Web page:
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01/09/2010 - 13:24hs

Cane has record-high share of energy matrix

Last year, sugarcane had the highest share of the Brazilian energy matrix since 1992, according to a Statistics Institute survey. Presently, cane accounts for 18% of power generation in the country.

Rio de Janeiro – A survey conducted by the Brazilian Institute of Geography and Statistics (IBGE) and disclosed this Wednesday (1st) shows that in 2009, sugarcane reached the highest share of the Brazilian energy matrix ever since the survey started being conducted, in 1992. The product's share, which had peaked at 14.5% in 1994, increased from 10.9% to 18% between 2000 and 2009.

The 2010 Sustainable Development Indicator survey (IDS, in the Portuguese acronym) confirms that Brazil is increasing its use of renewable energy sources such as cane. Between 1999 and 2009, the rate of non-renewable energy (oil, natural gas) in the matrix dropped from 57.7% to 52.8%, whereas the rate of renewable energy grew from 42.3% to 47.2%.

According to the survey, the increase is due to growing possibilities of use of energy from sources such as the sun, wind, and cane, as well as new investment in hydroelectric plants. In coming years, the plants of Jirau and Santo Antônio, in the Madeira River, in the state of Rondônia, should start operating. "New thermal and thermonuclear plants are also in the plans," informs the text.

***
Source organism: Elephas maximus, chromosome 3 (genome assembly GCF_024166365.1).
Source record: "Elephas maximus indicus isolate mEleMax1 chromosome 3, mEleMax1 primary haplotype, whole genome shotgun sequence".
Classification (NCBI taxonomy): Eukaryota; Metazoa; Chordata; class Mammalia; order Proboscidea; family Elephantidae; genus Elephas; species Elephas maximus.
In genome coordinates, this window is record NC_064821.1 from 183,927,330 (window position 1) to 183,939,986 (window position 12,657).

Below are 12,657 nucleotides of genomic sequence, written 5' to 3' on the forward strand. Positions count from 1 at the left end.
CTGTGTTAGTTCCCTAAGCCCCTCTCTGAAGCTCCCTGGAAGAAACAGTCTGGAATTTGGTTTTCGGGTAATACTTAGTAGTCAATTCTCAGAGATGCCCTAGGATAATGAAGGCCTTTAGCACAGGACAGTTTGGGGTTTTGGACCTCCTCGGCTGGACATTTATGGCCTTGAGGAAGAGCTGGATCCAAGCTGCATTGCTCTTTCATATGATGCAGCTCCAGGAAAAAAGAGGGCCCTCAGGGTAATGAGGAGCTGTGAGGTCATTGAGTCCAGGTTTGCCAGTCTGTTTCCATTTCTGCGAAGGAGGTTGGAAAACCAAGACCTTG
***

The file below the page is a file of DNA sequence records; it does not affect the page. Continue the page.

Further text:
The document warns, however, that the use of renewable energy may have various social-environmental impacts. Hydroelectric plants cause damage, such as the flooding of forests, changes in the regime of rivers, and population displacement, as well as cane production and the use of firewood and charcoal also pose problems.

"It must be taken into consideration that cane requires vast extensions of land and chemicals in order to be produced," pondered one of those responsible for the survey, Judicael Clevelario Junior. Regarding firewood and charcoal, the survey calls attention to the fact that "a significant share of comes from deforestation and the burning of native forests," especially in the Cerrado (Brazilian Savannah) and Amazon regions.

Nonetheless, data supplied by the Brazilian Energy Research Company show that betting on renewable sources is a solution for the growing demand for energy. Since 2002, the rate of said energy per person is growing constantly, and in 2009 it reached 48.3 gigajoules (GJ) per citizen, a rate second only to the 50 GJ/citizen recorded in 2008, the highest since records started being kept, in 1992.

With regard to non-renewable energy sources, the IBGE assessed the level of oil and gas reserves in Brazil, estimating that oil reserves should last another 17 years, counting from this year, and gas reserves should last 15 years. The calculation does not include the Pre-Salt Layer reserves.

*Translated by Gabriel Pomerancblum

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